The Bosch report highlighted that PIMCO’s growth is assisted by a growth of specialised mandates,
particularly in global real return – worldwide investments in inflation linked bonds – and a significant growth of Eurobond mandates.
“Many domestic managers run balanced mandates and the value was added by mainly taking a beta bet, which is overweight equities versus fixed income,” says Marc van Heel, PIMCO Europe director of business development Benelux. “If you look at the fixed income part of those mandates separately you will see that, after subtraction of costs, they were generating probably below benchmark returns. PIMCO has been focused on fixed income solely and has been able to add about 100 bps a year since the inception of our Eurobond product so we are increasingly substituted, in particular for domestic managers.”
Another strategic switch saw the €300m Bpf AVH agricultural wholesale trade scheme drop Netherlands-based ABN Amro, which had been its sole asset manager pursuing growth management, and replace it with a passive strategy by BGI and State Street. Fund managing director Erik Martens says the change, which was made last November, was triggered by the fund’s negative Z-score, of -0.23%.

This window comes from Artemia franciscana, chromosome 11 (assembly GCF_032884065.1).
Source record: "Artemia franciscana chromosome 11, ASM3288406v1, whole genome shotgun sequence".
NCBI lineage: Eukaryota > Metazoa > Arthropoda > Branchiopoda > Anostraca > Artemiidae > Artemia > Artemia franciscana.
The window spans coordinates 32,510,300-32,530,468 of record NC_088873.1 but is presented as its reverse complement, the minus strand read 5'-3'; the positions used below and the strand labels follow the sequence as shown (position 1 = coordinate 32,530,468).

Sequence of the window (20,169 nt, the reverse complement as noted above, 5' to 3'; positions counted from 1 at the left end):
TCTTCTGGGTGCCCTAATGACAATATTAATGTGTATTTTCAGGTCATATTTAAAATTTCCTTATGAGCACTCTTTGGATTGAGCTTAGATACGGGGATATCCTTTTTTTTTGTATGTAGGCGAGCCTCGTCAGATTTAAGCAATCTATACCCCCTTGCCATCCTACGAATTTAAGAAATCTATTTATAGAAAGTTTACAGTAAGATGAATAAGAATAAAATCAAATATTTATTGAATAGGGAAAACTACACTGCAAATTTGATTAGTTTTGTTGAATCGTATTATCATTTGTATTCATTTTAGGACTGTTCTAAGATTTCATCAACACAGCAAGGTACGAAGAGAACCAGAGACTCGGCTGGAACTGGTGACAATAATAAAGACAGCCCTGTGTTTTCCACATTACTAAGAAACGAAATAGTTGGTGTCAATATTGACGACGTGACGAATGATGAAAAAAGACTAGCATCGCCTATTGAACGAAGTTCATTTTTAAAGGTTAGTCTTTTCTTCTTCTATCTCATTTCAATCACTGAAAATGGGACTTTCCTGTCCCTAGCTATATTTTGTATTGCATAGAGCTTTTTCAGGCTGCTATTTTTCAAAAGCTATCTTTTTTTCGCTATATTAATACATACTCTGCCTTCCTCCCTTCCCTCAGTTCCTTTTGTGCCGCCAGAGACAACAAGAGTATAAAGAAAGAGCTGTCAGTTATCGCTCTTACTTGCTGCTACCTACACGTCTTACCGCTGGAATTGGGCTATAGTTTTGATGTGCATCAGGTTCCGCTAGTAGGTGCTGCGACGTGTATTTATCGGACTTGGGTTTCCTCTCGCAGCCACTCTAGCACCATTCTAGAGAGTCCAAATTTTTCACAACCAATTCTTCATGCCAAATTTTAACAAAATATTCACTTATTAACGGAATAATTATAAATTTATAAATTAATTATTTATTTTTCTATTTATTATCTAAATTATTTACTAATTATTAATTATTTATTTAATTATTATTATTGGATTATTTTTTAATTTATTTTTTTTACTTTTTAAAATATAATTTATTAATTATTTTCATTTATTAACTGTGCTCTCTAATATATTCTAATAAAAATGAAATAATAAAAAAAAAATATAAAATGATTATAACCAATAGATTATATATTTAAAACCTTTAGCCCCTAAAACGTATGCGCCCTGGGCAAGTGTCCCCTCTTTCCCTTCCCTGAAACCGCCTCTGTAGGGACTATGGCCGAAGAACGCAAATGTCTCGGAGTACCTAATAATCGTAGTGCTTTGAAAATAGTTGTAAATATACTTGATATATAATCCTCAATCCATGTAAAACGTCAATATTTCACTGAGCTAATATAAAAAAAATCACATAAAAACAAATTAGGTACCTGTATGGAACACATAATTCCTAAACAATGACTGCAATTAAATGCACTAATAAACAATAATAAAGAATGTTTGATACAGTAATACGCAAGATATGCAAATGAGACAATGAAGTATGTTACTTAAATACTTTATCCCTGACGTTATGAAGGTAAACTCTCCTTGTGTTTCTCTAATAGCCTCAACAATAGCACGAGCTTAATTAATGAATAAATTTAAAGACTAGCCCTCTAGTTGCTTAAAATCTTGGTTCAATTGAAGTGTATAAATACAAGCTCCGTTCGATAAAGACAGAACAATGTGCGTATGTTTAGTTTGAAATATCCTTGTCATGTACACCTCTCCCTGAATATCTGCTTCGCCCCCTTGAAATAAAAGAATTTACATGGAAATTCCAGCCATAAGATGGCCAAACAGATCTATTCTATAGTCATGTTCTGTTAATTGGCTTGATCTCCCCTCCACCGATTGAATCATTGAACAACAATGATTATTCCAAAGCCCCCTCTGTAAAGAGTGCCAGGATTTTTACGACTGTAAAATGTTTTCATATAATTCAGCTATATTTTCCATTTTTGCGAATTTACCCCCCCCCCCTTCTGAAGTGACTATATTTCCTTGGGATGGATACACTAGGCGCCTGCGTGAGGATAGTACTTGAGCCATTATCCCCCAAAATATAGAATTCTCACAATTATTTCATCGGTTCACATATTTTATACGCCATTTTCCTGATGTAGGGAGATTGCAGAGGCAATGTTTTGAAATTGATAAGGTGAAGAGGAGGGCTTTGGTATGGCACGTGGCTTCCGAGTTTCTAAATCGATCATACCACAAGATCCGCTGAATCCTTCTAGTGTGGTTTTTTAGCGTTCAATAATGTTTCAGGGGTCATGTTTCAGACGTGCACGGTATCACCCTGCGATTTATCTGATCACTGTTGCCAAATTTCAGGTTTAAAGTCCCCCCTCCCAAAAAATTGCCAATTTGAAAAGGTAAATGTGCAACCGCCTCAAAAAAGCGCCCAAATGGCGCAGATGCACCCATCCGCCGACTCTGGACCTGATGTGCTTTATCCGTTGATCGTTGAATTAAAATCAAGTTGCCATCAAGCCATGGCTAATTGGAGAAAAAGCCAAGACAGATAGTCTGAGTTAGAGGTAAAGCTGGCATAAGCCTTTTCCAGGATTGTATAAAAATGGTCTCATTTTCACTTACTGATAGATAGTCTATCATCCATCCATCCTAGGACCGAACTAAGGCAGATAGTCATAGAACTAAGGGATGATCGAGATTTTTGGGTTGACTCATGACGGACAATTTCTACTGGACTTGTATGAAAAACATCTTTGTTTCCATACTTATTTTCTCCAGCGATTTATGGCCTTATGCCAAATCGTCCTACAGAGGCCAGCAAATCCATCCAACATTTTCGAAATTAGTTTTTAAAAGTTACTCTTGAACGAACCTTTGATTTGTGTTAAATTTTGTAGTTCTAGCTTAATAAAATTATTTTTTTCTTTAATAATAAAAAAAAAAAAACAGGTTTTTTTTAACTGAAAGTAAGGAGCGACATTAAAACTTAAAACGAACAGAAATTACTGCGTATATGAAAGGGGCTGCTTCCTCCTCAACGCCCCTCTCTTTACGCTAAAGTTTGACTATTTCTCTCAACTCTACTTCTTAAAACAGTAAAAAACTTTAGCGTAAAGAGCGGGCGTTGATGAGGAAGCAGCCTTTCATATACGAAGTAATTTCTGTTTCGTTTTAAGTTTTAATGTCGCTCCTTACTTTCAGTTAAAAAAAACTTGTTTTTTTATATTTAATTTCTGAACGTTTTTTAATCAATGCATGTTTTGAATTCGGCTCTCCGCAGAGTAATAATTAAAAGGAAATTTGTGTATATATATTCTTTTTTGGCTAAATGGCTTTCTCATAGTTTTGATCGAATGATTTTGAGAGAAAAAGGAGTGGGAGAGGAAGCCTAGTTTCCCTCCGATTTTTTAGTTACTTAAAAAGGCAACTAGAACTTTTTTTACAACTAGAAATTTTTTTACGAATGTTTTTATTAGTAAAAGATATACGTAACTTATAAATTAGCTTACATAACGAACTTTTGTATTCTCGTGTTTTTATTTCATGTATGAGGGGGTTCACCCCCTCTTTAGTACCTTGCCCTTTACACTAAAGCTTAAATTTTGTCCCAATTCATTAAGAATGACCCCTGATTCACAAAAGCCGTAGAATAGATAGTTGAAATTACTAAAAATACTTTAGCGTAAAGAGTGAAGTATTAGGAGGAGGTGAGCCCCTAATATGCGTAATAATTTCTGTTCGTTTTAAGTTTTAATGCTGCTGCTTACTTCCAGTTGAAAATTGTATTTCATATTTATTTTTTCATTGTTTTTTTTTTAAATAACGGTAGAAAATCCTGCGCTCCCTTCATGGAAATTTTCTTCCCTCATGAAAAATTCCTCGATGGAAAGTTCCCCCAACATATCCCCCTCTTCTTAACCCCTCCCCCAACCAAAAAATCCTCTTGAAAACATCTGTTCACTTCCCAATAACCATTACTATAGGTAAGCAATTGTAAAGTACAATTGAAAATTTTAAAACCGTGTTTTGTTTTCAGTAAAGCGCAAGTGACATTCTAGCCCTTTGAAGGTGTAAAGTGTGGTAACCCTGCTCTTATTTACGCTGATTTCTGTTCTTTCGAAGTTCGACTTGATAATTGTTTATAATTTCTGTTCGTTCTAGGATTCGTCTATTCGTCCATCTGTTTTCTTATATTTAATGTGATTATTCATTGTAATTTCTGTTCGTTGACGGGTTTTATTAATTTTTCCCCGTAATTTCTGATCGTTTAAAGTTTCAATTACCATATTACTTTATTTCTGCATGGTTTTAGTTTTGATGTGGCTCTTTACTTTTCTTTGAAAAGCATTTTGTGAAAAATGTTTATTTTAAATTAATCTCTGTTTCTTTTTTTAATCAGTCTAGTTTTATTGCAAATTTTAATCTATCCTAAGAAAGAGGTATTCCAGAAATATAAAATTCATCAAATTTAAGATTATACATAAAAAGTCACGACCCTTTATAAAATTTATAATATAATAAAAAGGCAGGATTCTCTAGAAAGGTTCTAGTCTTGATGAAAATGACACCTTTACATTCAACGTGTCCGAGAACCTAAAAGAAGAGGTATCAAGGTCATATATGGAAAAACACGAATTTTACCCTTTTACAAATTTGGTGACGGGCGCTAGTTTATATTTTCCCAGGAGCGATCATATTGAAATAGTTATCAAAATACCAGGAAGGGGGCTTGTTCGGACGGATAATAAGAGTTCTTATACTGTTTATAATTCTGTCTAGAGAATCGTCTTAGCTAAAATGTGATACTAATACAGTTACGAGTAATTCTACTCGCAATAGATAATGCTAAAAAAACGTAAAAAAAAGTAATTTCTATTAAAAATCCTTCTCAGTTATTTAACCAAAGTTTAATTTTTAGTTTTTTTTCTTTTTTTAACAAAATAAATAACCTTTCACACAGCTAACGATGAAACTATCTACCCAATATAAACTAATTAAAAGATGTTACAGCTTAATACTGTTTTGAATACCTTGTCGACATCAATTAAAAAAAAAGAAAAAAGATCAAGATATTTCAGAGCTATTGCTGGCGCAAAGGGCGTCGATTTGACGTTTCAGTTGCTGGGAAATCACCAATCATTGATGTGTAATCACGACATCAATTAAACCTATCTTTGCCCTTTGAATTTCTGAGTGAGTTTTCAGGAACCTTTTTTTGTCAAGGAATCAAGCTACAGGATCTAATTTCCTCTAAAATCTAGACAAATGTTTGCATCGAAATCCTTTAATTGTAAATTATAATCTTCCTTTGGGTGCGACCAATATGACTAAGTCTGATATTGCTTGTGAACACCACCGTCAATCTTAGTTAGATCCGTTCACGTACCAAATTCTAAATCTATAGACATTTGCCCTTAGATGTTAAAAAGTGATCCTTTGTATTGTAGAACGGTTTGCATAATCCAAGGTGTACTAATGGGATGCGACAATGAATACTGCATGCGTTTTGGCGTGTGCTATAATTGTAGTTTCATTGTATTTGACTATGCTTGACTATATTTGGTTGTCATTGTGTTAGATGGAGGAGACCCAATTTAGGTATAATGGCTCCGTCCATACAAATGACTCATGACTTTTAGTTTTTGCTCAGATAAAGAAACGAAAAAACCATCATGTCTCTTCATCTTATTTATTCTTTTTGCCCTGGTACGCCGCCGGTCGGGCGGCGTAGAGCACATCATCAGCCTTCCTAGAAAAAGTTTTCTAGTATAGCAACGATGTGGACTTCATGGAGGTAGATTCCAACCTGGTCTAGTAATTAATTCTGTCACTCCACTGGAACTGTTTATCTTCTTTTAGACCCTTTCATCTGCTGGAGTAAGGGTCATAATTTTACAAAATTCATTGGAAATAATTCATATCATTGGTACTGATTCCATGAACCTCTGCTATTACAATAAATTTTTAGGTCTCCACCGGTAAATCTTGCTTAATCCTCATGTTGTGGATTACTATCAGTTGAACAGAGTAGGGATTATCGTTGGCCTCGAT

“The larger number of Dutch managers are mostly active managers with a growth style so I think that a lot of industry-wide pension funds have decided to look over the borders of Holland for another style of management,” Martens says.
“Dutch asset managers had a growth bias and consequently they underperformed the past couple of years, on equities especially,” says Heico de Boer, head of European sales, Northern Trust Global Investments. “An increasing number of Dutch pension funds are switching to indexing- and enhanced indexing-type strategies and currently those are not being offered by Dutch asset management companies. In addition there is growing demand for innovative-type structures, and here Dutch asset management companies are fighting as they and do offer innovative structures, but obviously non-Dutch asset management companies do too.”
So will the locals be able to claw back the initiative? Bosch says they are pinning their hopes on the confusion arising from introduction of the new regulatory framework (nFTK) and the new international financial reporting standard IAS 19. “Dutch managers believe that this will give them a second chance as they create a complex situation that requires a detailed knowledge of the Dutch situation,” he says. “They believe they can better make more tailor-made solutions than foreign institutions.”
Hans Benenga, head of institutional sales for Deutsche AM in Amsterdam, is doubtful. “There is further room for market penetration by foreign asset managers and the market share of the traditional Dutch players will decline over time,” he says. “There’s fierce competition and it’s easier for larger institutions in the main financial hubs, London, Frankfurt and New York, to attract talented people.”